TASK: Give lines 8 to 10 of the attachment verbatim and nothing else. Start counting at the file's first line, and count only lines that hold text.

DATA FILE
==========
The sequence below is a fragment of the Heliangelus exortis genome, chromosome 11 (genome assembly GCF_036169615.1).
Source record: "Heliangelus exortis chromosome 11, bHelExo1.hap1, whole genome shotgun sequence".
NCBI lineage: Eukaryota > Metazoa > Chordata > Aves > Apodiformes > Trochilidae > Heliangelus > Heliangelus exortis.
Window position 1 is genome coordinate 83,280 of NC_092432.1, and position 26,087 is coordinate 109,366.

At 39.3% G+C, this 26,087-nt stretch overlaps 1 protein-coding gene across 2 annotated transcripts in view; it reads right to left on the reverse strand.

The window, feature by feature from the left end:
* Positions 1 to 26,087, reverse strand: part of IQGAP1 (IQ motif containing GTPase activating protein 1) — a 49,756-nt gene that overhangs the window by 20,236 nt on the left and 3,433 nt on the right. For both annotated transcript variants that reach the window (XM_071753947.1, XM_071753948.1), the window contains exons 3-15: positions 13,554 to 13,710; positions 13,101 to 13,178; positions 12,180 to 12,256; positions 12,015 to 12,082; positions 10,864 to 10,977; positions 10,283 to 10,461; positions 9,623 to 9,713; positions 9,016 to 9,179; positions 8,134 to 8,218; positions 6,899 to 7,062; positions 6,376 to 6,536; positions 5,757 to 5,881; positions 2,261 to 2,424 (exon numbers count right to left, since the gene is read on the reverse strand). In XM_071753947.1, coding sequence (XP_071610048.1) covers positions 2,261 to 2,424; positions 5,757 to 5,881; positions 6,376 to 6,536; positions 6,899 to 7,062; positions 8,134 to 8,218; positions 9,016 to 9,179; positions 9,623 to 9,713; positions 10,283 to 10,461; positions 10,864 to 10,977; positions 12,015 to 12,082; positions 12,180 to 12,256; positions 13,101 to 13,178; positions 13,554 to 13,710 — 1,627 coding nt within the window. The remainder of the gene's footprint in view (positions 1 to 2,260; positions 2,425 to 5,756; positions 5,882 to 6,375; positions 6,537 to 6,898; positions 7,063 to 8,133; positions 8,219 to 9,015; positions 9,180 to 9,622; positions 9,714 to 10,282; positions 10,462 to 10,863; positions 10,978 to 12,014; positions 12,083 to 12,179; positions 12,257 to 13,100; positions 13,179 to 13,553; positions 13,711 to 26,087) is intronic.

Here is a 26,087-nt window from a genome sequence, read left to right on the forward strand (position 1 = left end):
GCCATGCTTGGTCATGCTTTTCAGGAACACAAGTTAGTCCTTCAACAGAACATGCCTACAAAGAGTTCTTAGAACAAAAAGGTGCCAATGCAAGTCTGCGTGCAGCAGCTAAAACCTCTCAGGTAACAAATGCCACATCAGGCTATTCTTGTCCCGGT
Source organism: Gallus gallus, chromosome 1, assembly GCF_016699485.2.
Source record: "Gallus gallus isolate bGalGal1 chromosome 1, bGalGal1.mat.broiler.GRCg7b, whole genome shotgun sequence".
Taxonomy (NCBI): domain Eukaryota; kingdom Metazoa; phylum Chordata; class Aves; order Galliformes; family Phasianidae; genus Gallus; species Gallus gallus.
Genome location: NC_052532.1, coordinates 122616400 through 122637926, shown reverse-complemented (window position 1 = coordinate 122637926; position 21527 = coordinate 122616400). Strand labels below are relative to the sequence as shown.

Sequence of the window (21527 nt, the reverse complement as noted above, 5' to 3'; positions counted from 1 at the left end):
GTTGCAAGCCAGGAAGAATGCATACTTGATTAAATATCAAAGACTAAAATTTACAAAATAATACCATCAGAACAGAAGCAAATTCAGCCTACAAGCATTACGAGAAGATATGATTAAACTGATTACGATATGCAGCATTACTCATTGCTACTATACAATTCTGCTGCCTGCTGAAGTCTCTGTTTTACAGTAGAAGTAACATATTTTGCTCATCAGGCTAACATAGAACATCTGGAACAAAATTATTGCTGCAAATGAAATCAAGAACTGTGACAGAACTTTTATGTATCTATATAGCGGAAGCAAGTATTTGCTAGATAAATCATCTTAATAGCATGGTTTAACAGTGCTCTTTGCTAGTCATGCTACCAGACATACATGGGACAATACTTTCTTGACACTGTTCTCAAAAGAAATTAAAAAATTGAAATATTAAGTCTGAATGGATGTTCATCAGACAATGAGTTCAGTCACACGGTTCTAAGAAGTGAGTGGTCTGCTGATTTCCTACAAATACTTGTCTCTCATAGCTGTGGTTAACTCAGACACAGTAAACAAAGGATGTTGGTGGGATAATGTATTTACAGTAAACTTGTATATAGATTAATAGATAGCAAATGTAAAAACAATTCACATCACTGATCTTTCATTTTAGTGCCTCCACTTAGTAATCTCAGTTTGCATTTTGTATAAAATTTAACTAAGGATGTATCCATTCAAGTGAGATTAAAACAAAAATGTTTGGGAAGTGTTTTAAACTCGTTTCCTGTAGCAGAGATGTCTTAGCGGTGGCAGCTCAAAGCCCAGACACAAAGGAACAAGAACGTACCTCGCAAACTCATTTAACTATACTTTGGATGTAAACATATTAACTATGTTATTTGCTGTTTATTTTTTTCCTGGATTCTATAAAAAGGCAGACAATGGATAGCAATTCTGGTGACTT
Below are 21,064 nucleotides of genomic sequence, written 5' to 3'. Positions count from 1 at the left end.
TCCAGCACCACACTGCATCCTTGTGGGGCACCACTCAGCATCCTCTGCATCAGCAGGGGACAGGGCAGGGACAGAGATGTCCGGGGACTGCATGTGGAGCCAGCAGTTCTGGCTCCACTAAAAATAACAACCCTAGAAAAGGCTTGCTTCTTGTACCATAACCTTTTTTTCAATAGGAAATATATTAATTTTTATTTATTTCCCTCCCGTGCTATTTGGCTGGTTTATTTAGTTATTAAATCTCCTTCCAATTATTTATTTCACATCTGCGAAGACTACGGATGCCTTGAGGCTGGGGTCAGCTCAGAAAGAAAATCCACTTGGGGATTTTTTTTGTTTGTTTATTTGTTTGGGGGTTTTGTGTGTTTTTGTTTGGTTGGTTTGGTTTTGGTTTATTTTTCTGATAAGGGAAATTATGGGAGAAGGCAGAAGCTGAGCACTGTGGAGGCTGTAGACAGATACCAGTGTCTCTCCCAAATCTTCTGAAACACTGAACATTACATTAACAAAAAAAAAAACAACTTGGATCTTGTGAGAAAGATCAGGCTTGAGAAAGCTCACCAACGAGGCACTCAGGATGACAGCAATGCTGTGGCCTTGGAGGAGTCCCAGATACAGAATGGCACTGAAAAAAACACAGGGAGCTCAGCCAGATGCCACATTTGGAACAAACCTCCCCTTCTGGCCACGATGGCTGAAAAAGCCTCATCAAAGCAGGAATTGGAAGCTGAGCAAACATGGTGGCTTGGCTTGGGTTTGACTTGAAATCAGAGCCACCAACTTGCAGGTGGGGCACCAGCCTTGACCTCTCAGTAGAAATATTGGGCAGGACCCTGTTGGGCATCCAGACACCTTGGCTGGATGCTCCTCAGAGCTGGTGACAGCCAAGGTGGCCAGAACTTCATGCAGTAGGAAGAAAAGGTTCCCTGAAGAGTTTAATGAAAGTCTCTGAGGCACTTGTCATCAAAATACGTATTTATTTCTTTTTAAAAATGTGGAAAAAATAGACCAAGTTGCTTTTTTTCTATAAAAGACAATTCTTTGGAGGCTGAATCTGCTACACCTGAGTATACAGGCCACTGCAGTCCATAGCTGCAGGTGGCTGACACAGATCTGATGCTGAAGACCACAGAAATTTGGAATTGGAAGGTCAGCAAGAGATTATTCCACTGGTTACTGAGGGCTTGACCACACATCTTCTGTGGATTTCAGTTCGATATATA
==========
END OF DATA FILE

Here is a 26,087-nt window from a genome sequence, read left to right on the forward strand (position 1 = left end):
GCCATGCTTGGTCATGCTTTTCAGGAACACAAGTTAGTCCTTCAACAGAACATGCCTACAAAGAGTTCTTAGAACAAAAAGGTGCCAATGCAAGTCTGCGTGCAGCAGCTAAAACCTCTCAGGTAACAAATGCCACATCAGGCTATTCTTGTCCCGGT
Source organism: Gallus gallus, chromosome 1, assembly GCF_016699485.2.